What is the idea?
How would a customer benefit from it?
Who are your customers?
Answer these questions briefly and simply, especially the ones relating to defining your customer and their needs.
Here are four types of design concepts:
A mood board is a deceptively simple approach to design concepts. It is made up of various pieces of imagery or text, such as photographs, sketches, and descriptions.
Teams can use mood boards to establish an aesthetic style or atmosphere in the early stages of a project. That provides team members with a basic but valuable visual framework that doesn’t take too much time or too many resources to create.
A wireframe is a streamlined prototype of an app or web page’s layout. Designers and developers can identify how content will be displayed in the finished product.
The content won’t be complete at the wireframe stage, but it creates a clear sense of space and scale. It ensures that pages and apps feature dedicated areas for visuals, text, and buttons.
Mockups demonstrate how the finished product will look without the interactive elements. They include visuals and content but are static only.
A prototype takes the mockup to the next level — it’s an interactive version of the product, with internal links, playable videos, and more. This allows you to identify issues before the product goes live.
Your design concepts are ready, but how do you present them to stakeholders like clients, team members, and investors?
Here are three key points to consider:
Think about the stakeholders in your audience and how best to communicate your design concept in terms they understand.
For example, do they already have in-depth knowledge about the project? If so, you don’t need to start from the beginning. Otherwise, you could waste their time and bore them.
Explain to stakeholders that your design concept is far from the final product and shouldn’t be compared to products that have been through multiple iterations over several years.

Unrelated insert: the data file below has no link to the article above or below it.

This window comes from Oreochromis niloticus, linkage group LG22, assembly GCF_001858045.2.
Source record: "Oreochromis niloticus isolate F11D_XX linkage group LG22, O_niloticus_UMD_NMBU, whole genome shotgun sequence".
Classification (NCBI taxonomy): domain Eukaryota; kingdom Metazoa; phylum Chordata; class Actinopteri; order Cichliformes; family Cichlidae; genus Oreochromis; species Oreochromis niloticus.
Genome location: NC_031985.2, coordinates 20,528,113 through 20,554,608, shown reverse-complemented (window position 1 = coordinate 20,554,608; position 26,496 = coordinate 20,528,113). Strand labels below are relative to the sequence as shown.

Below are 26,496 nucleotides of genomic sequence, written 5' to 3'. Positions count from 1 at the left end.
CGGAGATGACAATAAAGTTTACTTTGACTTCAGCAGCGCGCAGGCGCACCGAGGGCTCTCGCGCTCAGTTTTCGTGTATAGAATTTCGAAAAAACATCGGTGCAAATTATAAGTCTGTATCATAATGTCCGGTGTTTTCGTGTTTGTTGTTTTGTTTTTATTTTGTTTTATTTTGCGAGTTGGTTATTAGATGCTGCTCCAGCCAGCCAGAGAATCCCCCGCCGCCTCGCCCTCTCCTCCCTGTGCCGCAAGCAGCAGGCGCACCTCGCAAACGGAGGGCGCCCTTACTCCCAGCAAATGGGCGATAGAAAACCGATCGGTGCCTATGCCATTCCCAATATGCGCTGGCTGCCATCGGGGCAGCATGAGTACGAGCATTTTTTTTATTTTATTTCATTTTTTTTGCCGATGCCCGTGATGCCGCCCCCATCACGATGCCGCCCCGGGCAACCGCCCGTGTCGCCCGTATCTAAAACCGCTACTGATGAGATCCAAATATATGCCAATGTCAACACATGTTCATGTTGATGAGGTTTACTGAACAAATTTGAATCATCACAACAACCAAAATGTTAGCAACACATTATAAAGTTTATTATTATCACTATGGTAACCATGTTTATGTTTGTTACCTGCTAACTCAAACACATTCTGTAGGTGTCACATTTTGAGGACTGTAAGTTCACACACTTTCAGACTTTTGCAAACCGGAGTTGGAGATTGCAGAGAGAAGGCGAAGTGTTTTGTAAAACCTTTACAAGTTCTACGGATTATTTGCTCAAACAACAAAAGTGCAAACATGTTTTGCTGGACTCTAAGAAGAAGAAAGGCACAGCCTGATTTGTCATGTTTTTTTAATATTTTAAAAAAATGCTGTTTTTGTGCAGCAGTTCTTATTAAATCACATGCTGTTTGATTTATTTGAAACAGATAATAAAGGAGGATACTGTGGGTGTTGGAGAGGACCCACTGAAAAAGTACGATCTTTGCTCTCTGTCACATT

They should know that what they’re looking at can and will change. If they’re not immediately impressed by a concept, be sure to listen to their reasoning. Their input could be invaluable to the project’s success.
Your product will solve a problem, and you should clarify how that works when presenting the design concept. Set up the problem, show why you need to solve it, and discuss how that will affect users. Use storytelling to engage stakeholders and help them see through the user’s eyes.
One of the main benefits of design concepts is that they allow you to test and validate ideas before you invest in a product’s development. That helps you avoid costly mistakes and wasted time.
Follow these four key steps when working on your design concept:
Let’s say you identify an opportunity for a new project management platform for remote businesses in the wake of the pandemic. More people work from home, and you have ideas for a platform that takes remote collaboration to a new level.
Create a persona to understand what your target customer needs, how much they’ll pay, and their level of technical expertise.
Use the different design concept types (e.g., mood boards and wireframes) to build a clear visual style and layout. Always keep your target customer’s tastes, expectations, and capabilities in mind.
Present the concept to your stakeholders. Explain the product design and how it solves the problem in an engaging style.
Treat future product updates as new products in themselves. Pinpoint the problem a fresh feature will solve before you invest in it.